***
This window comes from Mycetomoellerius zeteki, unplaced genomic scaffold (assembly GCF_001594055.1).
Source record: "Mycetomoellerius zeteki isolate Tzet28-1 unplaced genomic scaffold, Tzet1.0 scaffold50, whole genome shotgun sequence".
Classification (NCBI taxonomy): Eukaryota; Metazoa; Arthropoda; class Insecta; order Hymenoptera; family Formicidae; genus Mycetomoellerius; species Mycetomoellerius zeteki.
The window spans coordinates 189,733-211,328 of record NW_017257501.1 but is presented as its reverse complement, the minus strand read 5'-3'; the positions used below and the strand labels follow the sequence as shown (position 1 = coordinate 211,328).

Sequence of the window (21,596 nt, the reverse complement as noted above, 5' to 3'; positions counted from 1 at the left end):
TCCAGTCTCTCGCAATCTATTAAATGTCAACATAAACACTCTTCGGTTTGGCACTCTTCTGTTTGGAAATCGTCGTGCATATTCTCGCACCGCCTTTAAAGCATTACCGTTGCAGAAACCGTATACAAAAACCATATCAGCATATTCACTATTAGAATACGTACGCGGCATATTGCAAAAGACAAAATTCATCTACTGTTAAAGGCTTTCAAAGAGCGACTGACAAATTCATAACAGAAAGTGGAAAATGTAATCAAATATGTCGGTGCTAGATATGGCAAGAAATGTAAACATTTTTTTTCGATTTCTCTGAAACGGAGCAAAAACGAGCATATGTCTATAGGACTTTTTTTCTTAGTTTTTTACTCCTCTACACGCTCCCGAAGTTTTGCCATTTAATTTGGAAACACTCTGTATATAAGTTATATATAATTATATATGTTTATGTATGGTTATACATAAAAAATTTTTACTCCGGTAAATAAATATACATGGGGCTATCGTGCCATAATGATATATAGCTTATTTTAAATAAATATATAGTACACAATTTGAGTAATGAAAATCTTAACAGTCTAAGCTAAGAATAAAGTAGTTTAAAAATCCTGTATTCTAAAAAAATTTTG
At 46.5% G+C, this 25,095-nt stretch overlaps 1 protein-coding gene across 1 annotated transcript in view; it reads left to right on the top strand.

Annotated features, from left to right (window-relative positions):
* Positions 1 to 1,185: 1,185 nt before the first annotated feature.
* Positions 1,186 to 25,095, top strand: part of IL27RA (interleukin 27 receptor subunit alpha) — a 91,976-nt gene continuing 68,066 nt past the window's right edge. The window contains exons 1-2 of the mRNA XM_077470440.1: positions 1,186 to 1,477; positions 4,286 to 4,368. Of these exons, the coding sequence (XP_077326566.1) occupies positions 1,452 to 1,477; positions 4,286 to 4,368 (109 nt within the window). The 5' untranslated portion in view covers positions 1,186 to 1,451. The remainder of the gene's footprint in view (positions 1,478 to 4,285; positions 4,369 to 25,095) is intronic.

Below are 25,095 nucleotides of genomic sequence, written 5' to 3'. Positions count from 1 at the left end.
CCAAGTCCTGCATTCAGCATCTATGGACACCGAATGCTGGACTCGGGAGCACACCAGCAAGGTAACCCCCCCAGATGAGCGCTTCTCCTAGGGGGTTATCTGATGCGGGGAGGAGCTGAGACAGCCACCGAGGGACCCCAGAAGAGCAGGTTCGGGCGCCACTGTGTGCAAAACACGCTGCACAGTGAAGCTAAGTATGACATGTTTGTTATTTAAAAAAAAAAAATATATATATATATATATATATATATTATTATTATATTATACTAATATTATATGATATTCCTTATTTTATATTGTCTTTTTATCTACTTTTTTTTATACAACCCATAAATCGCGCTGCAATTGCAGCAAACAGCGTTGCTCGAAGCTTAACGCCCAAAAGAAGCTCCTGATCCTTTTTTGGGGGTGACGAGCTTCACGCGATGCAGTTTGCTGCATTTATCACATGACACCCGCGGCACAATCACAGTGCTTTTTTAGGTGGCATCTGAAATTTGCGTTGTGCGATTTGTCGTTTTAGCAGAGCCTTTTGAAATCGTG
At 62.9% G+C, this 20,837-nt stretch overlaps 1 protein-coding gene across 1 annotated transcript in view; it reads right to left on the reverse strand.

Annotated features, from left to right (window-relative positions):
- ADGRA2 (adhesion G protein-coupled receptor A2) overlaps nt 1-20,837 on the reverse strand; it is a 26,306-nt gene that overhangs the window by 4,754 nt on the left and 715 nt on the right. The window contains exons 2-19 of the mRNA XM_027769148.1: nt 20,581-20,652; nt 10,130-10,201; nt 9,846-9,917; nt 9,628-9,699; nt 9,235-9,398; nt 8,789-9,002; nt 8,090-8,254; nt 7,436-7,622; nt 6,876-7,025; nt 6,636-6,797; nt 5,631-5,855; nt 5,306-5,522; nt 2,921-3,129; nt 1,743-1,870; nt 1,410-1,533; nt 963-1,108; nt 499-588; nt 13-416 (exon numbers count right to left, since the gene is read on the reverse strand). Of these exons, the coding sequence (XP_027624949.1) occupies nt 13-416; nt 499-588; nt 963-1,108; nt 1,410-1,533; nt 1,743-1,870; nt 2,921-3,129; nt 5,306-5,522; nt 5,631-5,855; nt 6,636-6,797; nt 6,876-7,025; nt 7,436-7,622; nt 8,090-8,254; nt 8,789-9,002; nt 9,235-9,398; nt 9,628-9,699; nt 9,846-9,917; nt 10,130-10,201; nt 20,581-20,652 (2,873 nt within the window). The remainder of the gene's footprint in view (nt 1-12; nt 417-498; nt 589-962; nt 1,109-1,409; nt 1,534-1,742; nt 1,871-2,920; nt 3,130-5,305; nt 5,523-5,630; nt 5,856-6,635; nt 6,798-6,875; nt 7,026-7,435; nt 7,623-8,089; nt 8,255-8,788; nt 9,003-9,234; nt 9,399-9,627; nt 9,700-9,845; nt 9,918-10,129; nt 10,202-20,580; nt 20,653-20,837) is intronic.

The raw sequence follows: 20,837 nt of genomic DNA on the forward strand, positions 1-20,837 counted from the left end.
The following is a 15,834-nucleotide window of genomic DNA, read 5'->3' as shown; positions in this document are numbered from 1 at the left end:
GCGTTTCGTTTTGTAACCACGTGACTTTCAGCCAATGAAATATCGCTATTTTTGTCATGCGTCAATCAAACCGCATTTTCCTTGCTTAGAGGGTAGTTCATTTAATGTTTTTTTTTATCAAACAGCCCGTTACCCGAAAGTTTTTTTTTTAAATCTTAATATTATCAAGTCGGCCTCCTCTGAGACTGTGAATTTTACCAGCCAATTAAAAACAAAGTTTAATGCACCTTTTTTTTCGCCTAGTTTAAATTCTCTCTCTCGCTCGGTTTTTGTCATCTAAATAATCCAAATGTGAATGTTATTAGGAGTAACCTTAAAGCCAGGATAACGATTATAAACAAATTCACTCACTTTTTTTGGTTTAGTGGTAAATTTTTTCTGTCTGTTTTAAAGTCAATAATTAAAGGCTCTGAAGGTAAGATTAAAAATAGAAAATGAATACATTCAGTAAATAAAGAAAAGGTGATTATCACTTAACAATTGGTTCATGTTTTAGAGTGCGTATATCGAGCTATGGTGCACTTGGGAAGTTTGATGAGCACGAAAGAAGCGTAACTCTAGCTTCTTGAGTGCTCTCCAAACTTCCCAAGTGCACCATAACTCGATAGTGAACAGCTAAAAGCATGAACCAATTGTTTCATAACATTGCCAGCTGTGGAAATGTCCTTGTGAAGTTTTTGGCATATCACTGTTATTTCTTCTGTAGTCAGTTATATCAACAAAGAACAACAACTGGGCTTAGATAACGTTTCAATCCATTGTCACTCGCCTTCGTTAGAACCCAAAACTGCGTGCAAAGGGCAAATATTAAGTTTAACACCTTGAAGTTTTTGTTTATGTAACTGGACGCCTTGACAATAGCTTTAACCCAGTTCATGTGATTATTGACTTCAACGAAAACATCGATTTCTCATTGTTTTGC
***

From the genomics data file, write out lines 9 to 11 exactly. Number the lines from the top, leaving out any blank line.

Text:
* Positions 1 to 1,185: 1,185 nt before the first annotated feature.
* Positions 1,186 to 25,095, top strand: part of IL27RA (interleukin 27 receptor subunit alpha) — a 91,976-nt gene continuing 68,066 nt past the window's right edge. The window contains exons 1-2 of the mRNA XM_077470440.1: positions 1,186 to 1,477; positions 4,286 to 4,368. Of these exons, the coding sequence (XP_077326566.1) occupies positions 1,452 to 1,477; positions 4,286 to 4,368 (109 nt within the window). The 5' untranslated portion in view covers positions 1,186 to 1,451. The remainder of the gene's footprint in view (positions 1,478 to 4,285; positions 4,369 to 25,095) is intronic.

Below are 25,095 nucleotides of genomic sequence, written 5' to 3'. Positions count from 1 at the left end.